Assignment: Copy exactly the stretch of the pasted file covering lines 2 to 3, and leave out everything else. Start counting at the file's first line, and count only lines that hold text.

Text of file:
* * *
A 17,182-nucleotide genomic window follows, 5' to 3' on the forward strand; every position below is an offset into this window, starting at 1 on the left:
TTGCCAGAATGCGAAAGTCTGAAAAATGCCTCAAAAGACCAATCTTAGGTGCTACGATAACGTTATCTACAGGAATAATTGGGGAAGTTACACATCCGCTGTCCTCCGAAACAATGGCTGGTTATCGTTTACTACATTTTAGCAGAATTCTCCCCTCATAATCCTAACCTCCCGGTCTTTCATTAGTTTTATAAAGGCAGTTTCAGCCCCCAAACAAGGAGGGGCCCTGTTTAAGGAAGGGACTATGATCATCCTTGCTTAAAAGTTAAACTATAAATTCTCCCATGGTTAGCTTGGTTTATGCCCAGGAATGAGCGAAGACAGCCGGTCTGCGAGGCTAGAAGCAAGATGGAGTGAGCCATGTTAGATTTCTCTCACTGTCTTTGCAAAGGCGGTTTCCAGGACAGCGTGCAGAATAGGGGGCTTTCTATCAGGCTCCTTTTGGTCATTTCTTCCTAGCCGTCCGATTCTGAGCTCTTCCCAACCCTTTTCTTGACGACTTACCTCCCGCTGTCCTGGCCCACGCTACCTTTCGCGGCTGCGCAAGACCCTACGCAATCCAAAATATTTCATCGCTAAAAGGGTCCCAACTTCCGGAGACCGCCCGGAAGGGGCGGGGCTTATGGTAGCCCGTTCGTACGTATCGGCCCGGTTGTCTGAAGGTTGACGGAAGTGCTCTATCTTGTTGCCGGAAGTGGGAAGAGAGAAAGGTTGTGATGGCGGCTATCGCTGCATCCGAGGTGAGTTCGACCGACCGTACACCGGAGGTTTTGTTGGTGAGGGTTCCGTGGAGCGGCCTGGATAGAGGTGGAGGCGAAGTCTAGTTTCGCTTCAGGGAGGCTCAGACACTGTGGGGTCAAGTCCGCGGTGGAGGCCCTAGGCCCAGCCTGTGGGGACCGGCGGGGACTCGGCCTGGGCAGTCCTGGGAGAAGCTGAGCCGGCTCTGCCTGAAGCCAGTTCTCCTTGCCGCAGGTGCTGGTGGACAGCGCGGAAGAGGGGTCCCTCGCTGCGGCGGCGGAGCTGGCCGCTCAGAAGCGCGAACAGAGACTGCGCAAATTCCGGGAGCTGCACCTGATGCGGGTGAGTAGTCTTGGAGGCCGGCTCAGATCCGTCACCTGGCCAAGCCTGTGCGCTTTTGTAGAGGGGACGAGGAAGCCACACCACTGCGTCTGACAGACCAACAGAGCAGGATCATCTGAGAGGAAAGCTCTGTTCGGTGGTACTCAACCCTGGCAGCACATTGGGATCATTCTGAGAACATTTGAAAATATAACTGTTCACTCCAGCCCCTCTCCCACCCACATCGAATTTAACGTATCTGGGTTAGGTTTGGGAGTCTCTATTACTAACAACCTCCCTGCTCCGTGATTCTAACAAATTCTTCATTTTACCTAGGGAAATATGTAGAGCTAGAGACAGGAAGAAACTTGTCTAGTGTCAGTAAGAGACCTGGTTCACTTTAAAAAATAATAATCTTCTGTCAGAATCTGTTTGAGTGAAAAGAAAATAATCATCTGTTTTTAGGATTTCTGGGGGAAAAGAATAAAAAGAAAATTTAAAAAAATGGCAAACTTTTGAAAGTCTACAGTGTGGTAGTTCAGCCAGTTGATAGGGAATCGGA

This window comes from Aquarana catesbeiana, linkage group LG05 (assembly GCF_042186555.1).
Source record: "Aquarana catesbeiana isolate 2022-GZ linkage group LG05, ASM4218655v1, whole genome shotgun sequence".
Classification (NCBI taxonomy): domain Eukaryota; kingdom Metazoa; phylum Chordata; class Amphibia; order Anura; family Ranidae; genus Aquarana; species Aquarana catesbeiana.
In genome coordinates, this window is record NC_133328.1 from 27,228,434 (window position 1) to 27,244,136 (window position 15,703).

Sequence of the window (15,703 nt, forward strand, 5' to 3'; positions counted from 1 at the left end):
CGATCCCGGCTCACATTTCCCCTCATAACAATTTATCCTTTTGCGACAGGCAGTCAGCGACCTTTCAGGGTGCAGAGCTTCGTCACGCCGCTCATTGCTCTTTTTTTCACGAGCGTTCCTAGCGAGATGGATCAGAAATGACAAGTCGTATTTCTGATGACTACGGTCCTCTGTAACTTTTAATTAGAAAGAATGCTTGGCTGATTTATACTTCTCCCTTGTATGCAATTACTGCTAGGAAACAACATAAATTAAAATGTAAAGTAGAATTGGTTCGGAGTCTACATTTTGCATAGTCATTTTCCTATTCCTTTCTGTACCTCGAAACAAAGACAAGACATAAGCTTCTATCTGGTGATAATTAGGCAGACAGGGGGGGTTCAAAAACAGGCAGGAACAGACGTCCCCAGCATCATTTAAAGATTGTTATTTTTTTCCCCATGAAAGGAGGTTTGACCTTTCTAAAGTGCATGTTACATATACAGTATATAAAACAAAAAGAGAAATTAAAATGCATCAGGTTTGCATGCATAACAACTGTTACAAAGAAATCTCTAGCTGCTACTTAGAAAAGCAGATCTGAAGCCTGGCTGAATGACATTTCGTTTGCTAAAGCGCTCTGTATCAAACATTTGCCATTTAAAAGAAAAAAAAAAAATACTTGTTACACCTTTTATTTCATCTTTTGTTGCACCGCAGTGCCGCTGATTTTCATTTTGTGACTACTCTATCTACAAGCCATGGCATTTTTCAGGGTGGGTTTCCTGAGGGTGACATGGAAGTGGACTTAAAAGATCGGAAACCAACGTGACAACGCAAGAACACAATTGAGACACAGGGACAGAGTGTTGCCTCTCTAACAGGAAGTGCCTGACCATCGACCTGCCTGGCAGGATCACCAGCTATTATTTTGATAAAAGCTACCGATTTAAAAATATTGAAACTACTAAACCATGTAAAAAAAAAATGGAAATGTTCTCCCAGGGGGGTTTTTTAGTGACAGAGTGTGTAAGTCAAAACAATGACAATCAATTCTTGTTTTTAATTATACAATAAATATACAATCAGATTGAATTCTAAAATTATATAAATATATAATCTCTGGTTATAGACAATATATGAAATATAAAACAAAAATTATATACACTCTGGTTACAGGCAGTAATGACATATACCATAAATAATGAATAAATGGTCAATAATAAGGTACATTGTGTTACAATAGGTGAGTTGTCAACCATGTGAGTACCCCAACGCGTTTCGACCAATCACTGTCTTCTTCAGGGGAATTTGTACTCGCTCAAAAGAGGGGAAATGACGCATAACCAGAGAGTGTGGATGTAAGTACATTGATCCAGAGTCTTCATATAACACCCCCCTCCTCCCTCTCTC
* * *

TTGCCAGAATGCGAAAGTCTGAAAAATGCCTCAAAAGACCAATCTTAGGTGCTACGATAACGTTATCTACAGGAATAATTGGGGAAGTTACACATCCGCTGTCCTCCGAAACAATGGCTGGTTATCGTTTACTACATTTTAGCAGAATTCTCCCCTCATAATCCTAACCTCCCGGTCTTTCATTAGTTTTATAAAGGCAGTTTCAGCCCCCAAACAAGGAGGGGCCCTGTTTAAGGAAGGGACTATGATCATCCTTGCTTAAAAGTTAAACTATAAATTCTCCCATGGTTAGCTTGGTTTATGCCCAGGAATGAGCGAAGACAGCCGGTCTGCGAGGCTAGAAGCAAGATGGAGTGAGCCATGTTAGATTTCTCTCACTGTCTTTGCAAAGGCGGTTTCCAGGACAGCGTGCAGAATAGGGGGCTTTCTATCAGGCTCCTTTTGGTCATTTCTTCCTAGCCGTCCGATTCTGAGCTCTTCCCAACCCTTTTCTTGACGACTTACCTCCCGCTGTCCTGGCCCACGCTACCTTTCGCGGCTGCGCAAGACCCTACGCAATCCAAAATATTTCATCGCTAAAAGGGTCCCAACTTCCGGAGACCGCCCGGAAGGGGCGGGGCTTATGGTAGCCCGTTCGTACGTATCGGCCCGGTTGTCTGAAGGTTGACGGAAGTGCTCTATCTTGTTGCCGGAAGTGGGAAGAGAGAAAGGTTGTGATGGCGGCTATCGCTGCATCCGAGGTGAGTTCGACCGACCGTACACCGGAGGTTTTGTTGGTGAGGGTTCCGTGGAGCGGCCTGGATAGAGGTGGAGGCGAAGTCTAGTTTCGCTTCAGGGAGGCTCAGACACTGTGGGGTCAAGTCCGCGGTGGAGGCCCTAGGCCCAGCCTGTGGGGACCGGCGGGGACTCGGCCTGGGCAGTCCTGGGAGAAGCTGAGCCGGCTCTGCCTGAAGCCAGTTCTCCTTGCCGCAGGTGCTGGTGGACAGCGCGGAAGAGGGGTCCCTCGCTGCGGCGGCGGAGCTGGCCGCTCAGAAGCGCGAACAGAGACTGCGCAAATTCCGGGAGCTGCACCTGATGCGGGTGAGTAGTCTTGGAGGCCGGCTCAGATCCGTCACCTGGCCAAGCCTGTGCGCTTTTGTAGAGGGGACGAGGAAGCCACACCACTGCGTCTGACAGACCAACAGAGCAGGATCATCTGAGAGGAAAGCTCTGTTCGGTGGTACTCAACCCTGGCAGCACATTGGGATCATTCTGAGAACATTTGAAAATATAACTGTTCACTCCAGCCCCTCTCCCACCCACATCGAATTTAACGTATCTGGGTTAGGTTTGGGAGTCTCTATTACTAACAACCTCCCTGCTCCGTGATTCTAACAAATTCTTCATTTTACCTAGGGAAATATGTAGAGCTAGAGACAGGAAGAAACTTGTCTAGTGTCAGTAAGAGACCTGGTTCACTTTAAAAAATAATAATCTTCTGTCAGAATCTGTTTGAGTGAAAAGAAAATAATCATCTGTTTTTAGGATTTCTGGGGGAAAAGAATAAAAAGAAAATTTAAAAAAATGGCAAACTTTTGAAAGTCTACAGTGTGGTAGTTCAGCCAGTTGATAGGGAATCGGA

This window comes from Aquarana catesbeiana, linkage group LG05 (assembly GCF_042186555.1).